I recently had some fun with sendmail. Yes, there are companies out there who still use it.
The fun I had was that our upstream MX for the internal sendmail hosts were blocking us for spam. This was due to a bulkmail mail sent out to 22500 people. Who would have thought that 22500 EMails being sent within 20 minutes would be considered as spam?
Anyway, once the upstream MX was dealt with and stopped blocking us, we had the need to force through the delivery of a handful of VIP EMails and the last time I had used sendmail was a good 4 years ago and I could not remember off the top of my head the command to force a specific EMail through but remembered that you could. Don’t you hate that?
After some searching, I found that the command to force a specific EMail to deliver out of the thousands that currently exist in the queue is:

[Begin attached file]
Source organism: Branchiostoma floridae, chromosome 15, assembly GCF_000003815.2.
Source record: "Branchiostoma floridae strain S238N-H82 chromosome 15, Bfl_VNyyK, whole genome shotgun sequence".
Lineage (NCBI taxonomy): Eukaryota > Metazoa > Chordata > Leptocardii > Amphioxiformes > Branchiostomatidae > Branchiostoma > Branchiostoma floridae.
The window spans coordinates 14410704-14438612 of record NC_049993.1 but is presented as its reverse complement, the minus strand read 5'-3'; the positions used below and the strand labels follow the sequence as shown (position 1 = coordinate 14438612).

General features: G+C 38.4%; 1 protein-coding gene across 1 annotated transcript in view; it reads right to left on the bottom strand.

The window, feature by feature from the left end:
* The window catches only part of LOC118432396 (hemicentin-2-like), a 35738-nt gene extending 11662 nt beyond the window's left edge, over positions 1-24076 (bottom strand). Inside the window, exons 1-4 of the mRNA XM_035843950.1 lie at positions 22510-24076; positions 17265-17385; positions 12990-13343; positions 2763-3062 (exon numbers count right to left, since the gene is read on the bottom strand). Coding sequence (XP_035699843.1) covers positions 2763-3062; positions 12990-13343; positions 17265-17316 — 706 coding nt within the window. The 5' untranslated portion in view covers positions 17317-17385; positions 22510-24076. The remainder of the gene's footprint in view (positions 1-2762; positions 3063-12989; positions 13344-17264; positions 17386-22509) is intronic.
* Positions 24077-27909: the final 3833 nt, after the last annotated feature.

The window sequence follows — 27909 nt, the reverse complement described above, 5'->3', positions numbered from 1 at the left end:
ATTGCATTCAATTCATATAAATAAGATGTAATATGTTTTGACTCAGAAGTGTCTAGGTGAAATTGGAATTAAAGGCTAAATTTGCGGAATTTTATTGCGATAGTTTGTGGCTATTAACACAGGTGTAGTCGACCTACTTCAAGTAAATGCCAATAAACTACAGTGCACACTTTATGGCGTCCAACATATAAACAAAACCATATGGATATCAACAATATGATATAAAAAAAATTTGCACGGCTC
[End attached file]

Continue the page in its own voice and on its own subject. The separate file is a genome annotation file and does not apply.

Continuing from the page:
sendmail -v -o MinQueueAge=0 -qI<mailq id>
To find all the EMails sent by the person in question, you just need to go to the mqueue directory and grep the EMail address out of the qf files:
cd /var/spool/mqueue grep <email address> qf*
With the list of files returned by grep, all you need top do is drop the qf from the beginning of the file name to get the mailq id of the EMail(s) you are after and run the above sendmail command against it.
Another problem you could potentially run into if your mailq starts to grow is the inability of grep to accept ‘grep <email address> qf*’ due to the amount of files in the directory causing grep to complain that there are to many arguments. A simple for loop can be used to get around this problem.
for i in `ls qf*`; do grep <email address> $i; done
This can be entered on the command line directly, no need to create a .sh file to run it from.